Spenser and Strike Part Seven: Changes for the Better

Troubled Blood - StrikeFans.comLong overdue, but here, at last, is the seventh installment in our series on Edmund Spenser’s Strike influence. As we The Faerie Queene by Edmund Spensersuspected from the first preview peeks at the Table of Contents for Troubled Blood, The Faerie Queene’s influence for this installment of the Denmark Street mysteries goes far beyond catchy little opening quotations to get the reader’s attention at the beginnings of sections and chapters. Rowling-Galbraith has skillfully woven in connections with Edmund Spenser’s grand epic poem, and delightfully mirrors the structure of the poem with the structure of the novel. As we’ve now reached the end, that brings us to Part Seven of Troubled Blood and the (sadly) incomplete Book VII of The Faerie Queene, so join me after the jump for seven thoughts about the great connections between these short ending pieces of really long texts!

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Spenser and Strike—Part Six: Courtesy and Conclusions

As we embark on the next-to-last part of Troubled Blood, let’s take a closer look at some of the wonderful Spenserian elements woven throughout chapters 60-71. I know you speedy readers who beat me to the end of the novel may not have been stopping to admire the literary scenery along the way as we raced to our thrilling conclusion and the final unmasking of guilty parties. I’ll require a few more reads myself to catch the majority of our clever author’s well-woven threads taken from Edmund Spenser’s loom, and I doubt anyone could catch them all, but I hope I’ll give you plenty to think about as we admire the artistry of the novel as well as its source. This installment will take us right up to the end of Part Six, so if you haven’t gotten there yet, no peeking! All the spoilers are after the jump, so come along with me to continue our exploration into how The Faerie Queene and Troubled Blood are as intertwined as the trees in one of Spenser’s forests.

This sixth section of Troubled Blood is action-packed, like most of the knights’ adventures in The Faerie Queene, but let’s take a look at six powerful connections between the Detectives of Denmark Street and the Knights of Gloriana, the Faerie Queene.

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Part V of Spenser and Strike: The Knight of Justice Comes up Swinging with Britomart Triumphant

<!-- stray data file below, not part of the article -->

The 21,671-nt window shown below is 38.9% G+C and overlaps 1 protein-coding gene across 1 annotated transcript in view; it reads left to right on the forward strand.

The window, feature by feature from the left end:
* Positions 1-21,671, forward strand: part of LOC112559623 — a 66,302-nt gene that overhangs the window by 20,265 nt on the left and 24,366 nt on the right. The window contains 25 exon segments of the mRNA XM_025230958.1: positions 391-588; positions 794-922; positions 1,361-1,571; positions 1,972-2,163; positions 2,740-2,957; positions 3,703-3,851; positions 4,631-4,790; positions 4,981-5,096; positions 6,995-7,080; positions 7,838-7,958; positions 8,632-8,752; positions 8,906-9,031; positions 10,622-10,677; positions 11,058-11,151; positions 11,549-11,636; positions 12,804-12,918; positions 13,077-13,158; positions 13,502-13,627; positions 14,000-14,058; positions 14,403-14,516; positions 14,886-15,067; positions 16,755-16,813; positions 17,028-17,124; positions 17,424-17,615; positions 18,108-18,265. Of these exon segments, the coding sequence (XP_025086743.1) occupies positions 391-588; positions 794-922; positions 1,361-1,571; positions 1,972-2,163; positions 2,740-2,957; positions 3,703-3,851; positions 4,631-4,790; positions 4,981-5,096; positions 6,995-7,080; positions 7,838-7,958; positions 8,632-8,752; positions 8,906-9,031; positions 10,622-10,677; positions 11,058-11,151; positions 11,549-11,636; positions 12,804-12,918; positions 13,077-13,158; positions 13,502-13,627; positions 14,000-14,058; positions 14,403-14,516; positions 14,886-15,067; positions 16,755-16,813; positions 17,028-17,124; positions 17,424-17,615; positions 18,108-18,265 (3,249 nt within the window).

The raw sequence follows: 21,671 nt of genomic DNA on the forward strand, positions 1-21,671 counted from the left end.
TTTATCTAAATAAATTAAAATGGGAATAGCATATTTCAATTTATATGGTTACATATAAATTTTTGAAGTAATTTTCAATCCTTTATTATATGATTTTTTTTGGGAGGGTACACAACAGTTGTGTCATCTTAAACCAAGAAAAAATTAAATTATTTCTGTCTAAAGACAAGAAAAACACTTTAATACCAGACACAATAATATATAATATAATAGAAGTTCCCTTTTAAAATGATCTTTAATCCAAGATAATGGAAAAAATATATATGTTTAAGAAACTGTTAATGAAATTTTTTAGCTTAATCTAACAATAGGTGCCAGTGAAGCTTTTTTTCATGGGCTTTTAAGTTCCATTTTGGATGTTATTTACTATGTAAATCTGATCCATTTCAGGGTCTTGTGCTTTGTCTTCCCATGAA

Moorthi Sukumar : Faerie Queene - Edmund SpenserAs we head around the bend toward the back of the novel and the back of the year, the closing of the mystery and of the timespan that is clearly our stage, it’s time to take a peek at some of the best Faerie Queene  cues in Part Five. If you haven’t caught up to our thoughts on Troubled Blood so far, there is time, so check out our Hogwarts Professor takes on a wide variety of angles for this novel so far. I’m having a grand time keeping the Spenser score running, looking at ways in which our intrepid detectives are mirroring elements of The Faerie Queene, and I hope you’re having as much fun as we are! Follow me after the jump for five Faerie Queene  take-aways from Part Five! Remember, spoilers galore, so stop here if you need to get past chapter 59! [Read more…]

Strike and Spenser Part 3-Names, Beasts, and Stars (and more!)

If you’ve been following along, you’ll know we are traveling on a day-by-day first-read-through journey of Troubled Blood, and I am your tour guide for the Spenserian bits of the trip, pointing out interesting Faerie Queene­-related scenery as we go past it. Of course, the weeks, months, and (likely) years to come will yield much more exciting discoveries, as our author, under whichever name she chooses, Alumnus Donates Rare 1611 Edition of “The Faerie Queene” | Bluff Stuffwrites book series that hold up under multiple reads, with new treasures revealed each time.

Join me today for thoughts on Part 3, the Winter section, with Discontent aplenty and some great Spenser connections! Spoilers after the jump, brave travelers, so if you’ve made it past page 344, keep reading below!

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Spenser Thoughts on Troubled Blood Part 2

Now that serious Strikers have our copies in hand, we’re off with our part-by-part commentary, and I am delighted to be taking the role of Spenser Color Commentator! I’ve loved The Faerie Queene since I first joined Redcrosse on his quest in my teens, and I’ve always claimed The Faerie Queene by Edmund Spenserthat the only reason it wasn’t as popular as the Lord of the Rings was because of Spenser’s use of Chaucerian language, a feature that makes him seem far more ancient than his contemporaries, like William Shakespeare. With the horrible monsters, the beautiful ladies, and the constantly battling knights (one of whom is also in the aforementioned group of beautiful ladies), it’s a recipe for blockbuster gold, so I’m thrilled to see how Galbraith/Rowling is taking  Spenser’s epic as her scaffold for Troubled Blood. Beyond the epigraphs that begin each chapter and section, she has also woven in beautiful connections to the allegorical adventures of Spenser’s knights. Join me after the jump for observations on Faerie Queene connections in part 2 of Troubled Blood. We’ll be spoiler-free up until page 153, so if you aren’t there yet, catch up, and join us for an initial look into our Spenser-flavored mystery!

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